6. Onychorhynchus coronatus

    Onychorhynchus coronatus Well-Known Member

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    Thanks for the reply @The Cassowary !

    Yes, I agree, it is very poorly known indeed and particularly when compared to the giant panda which is known throughout the world and significantly more endangered than the panda too.
     
  7. Onychorhynchus coronatus

    Onychorhynchus coronatus Well-Known Member

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    Thank you for the vote and comment @ChunkyMunky pengopus !

    Absolutely agree that the lemur is far greater need in terms of its conservation and also share the opinion that pandas are rather boring (even so hope they might get a couple of votes in the poll).
     
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  8. Onychorhynchus coronatus

    Onychorhynchus coronatus Well-Known Member

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    Thanks for the vote and comment @Carlos M !

    Yes, I think you are right about the high extinction risk of Malagasy fauna, there is also high extinction risk in China but of course such threats will not apply to the panda which I don't believe will ever stop being kept by zoos due to the iconic status.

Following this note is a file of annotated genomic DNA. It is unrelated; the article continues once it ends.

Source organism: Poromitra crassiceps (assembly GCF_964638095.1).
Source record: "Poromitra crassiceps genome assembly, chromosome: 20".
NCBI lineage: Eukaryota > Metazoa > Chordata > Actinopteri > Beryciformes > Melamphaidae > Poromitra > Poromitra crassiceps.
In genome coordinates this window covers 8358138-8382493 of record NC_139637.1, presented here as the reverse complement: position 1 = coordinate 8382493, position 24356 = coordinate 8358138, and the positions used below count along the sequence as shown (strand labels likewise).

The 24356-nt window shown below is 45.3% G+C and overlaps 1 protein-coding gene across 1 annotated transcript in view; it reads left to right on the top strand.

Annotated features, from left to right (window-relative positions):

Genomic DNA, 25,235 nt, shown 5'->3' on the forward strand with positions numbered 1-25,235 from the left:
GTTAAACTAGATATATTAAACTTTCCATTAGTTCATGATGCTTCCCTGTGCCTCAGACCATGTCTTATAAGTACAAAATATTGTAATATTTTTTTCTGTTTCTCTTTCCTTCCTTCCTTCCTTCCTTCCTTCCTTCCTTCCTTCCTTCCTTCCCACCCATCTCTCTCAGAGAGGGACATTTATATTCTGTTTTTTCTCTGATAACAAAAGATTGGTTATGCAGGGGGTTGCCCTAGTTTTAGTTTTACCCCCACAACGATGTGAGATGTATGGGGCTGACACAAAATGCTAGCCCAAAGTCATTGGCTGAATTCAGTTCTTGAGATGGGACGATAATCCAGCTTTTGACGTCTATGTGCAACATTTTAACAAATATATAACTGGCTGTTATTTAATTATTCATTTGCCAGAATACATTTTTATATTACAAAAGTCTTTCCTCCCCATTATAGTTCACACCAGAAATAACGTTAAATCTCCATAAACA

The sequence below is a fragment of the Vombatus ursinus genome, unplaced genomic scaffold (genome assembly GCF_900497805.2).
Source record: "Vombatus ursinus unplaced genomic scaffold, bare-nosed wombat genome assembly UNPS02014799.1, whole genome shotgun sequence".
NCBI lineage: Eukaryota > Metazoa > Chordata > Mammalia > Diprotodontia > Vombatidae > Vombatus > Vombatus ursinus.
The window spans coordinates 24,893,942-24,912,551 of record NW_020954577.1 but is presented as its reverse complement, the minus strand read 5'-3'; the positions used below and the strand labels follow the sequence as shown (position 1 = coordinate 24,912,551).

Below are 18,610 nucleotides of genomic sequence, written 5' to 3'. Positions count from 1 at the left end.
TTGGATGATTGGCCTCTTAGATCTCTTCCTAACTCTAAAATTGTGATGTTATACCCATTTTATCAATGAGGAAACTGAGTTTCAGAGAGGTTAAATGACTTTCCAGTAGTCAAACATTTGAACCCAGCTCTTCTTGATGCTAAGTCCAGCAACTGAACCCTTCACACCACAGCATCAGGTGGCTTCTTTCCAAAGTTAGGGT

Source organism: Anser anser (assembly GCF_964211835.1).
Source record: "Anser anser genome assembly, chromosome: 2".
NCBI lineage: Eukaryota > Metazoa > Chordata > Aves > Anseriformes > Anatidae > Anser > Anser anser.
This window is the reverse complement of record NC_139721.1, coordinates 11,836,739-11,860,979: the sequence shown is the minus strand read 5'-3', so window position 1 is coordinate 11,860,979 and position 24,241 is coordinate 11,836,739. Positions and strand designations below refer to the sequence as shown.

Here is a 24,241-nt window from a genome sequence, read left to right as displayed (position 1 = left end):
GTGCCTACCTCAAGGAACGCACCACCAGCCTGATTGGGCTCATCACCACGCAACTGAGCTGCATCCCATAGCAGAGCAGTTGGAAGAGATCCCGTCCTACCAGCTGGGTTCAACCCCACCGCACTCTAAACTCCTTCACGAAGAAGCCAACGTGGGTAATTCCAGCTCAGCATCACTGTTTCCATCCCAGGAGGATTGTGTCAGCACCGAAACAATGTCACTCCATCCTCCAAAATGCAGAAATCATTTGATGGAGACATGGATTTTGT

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  9. Onychorhynchus coronatus

    Onychorhynchus coronatus Well-Known Member

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    @Valentin Thanks for your vote !

    Your vote is quite interesting, I know you to be someone with a huge interest in primates so have to ask out of curiosity why the giant panda ?
     
  10. Valentin

    Valentin Well-Known Member

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    Sorry, the panda vote was actually a mistake. I wanted to change afterwards but it did not work a priori.

    Being passionate about primates, I logically vote for the bamboo lemur. A primate will always win for me.
    Pandas are interesting but having seen them often in Beauval now makes them less attractive to me.

    Sorry.:D
     
  11. Onychorhynchus coronatus

    Onychorhynchus coronatus Well-Known Member

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    No worries :) , I was kind of interested in the why of the panda vote but it makes sense that it was a mistake given your interest in primates.
     
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  12. Tim May

    Tim May Well-Known Member Premium Member

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    I generally find threads of this type extremely difficult to answer because both species are extremely interesting, albeit in different ways.